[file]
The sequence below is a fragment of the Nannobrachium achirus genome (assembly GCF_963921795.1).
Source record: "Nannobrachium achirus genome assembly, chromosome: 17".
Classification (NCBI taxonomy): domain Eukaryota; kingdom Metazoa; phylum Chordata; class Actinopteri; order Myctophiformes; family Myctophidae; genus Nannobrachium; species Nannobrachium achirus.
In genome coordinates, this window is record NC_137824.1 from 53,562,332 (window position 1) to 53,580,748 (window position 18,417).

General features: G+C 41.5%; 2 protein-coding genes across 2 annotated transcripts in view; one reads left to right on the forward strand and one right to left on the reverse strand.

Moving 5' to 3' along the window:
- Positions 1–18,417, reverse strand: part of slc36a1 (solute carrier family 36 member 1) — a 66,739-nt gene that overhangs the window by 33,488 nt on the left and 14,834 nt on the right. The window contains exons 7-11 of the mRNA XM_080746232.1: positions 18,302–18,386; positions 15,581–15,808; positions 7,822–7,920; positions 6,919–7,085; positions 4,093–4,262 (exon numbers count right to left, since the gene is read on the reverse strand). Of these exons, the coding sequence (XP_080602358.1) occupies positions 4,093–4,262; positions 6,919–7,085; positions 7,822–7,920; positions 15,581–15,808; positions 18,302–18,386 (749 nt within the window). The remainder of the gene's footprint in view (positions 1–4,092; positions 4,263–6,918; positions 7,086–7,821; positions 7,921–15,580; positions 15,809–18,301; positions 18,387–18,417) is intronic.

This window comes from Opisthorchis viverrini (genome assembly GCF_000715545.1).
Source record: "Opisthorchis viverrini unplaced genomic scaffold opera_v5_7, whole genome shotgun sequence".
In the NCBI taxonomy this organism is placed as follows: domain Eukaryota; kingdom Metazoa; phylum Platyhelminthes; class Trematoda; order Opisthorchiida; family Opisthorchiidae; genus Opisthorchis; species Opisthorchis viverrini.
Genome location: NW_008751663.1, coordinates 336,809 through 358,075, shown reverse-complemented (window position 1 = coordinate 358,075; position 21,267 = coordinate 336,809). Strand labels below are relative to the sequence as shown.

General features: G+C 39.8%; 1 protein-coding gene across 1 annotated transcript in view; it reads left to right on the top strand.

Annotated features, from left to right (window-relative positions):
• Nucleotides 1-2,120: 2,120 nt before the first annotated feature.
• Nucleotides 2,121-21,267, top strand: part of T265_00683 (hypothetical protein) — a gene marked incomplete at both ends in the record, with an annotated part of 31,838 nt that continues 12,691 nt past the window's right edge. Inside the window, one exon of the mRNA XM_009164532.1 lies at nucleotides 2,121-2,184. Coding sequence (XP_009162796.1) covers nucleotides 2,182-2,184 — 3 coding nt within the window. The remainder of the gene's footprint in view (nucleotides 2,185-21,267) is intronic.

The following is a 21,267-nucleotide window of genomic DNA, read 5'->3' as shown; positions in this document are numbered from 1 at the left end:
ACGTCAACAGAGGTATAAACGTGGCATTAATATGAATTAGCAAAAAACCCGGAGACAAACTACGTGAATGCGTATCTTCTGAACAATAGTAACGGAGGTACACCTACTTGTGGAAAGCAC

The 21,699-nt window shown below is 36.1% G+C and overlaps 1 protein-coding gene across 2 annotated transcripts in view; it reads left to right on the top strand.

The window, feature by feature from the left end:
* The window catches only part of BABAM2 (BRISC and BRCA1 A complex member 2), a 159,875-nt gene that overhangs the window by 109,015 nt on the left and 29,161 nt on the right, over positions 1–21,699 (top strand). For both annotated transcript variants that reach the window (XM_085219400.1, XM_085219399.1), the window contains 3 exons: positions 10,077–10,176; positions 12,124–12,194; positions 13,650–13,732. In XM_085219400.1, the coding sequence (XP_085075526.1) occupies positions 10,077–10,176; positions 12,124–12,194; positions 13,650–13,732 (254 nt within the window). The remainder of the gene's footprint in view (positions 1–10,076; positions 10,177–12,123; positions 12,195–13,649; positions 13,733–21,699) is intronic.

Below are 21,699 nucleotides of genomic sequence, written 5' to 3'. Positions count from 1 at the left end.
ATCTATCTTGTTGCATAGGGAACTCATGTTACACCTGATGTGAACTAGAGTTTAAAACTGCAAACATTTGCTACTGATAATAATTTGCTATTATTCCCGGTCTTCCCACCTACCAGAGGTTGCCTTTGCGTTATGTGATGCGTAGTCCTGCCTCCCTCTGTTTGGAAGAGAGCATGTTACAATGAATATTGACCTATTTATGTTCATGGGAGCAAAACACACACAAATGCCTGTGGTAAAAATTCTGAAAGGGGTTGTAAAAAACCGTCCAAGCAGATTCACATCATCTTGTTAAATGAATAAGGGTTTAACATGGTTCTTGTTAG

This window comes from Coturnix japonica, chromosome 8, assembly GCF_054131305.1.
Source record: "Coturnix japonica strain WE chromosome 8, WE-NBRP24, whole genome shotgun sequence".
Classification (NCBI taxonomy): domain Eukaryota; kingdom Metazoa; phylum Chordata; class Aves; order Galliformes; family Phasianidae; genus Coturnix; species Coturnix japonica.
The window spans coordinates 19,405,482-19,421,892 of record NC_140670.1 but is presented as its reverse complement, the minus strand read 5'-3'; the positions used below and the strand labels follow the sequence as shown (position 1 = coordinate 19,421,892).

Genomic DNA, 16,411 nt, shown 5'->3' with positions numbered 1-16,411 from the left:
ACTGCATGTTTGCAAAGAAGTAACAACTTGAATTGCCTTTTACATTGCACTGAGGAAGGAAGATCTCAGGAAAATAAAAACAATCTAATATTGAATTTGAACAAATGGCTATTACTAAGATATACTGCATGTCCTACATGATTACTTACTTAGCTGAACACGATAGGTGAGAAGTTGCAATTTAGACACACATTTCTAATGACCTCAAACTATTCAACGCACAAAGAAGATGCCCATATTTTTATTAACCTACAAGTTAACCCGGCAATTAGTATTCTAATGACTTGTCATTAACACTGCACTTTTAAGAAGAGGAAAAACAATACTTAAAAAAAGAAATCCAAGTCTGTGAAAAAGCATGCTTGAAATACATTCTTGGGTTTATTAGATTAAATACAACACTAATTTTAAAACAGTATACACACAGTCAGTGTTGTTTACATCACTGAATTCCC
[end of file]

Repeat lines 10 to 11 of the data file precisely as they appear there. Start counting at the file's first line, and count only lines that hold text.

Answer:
In the NCBI taxonomy this organism is placed as follows: domain Eukaryota; kingdom Metazoa; phylum Platyhelminthes; class Trematoda; order Opisthorchiida; family Opisthorchiidae; genus Opisthorchis; species Opisthorchis viverrini.
Genome location: NW_008751663.1, coordinates 336,809 through 358,075, shown reverse-complemented (window position 1 = coordinate 358,075; position 21,267 = coordinate 336,809). Strand labels below are relative to the sequence as shown.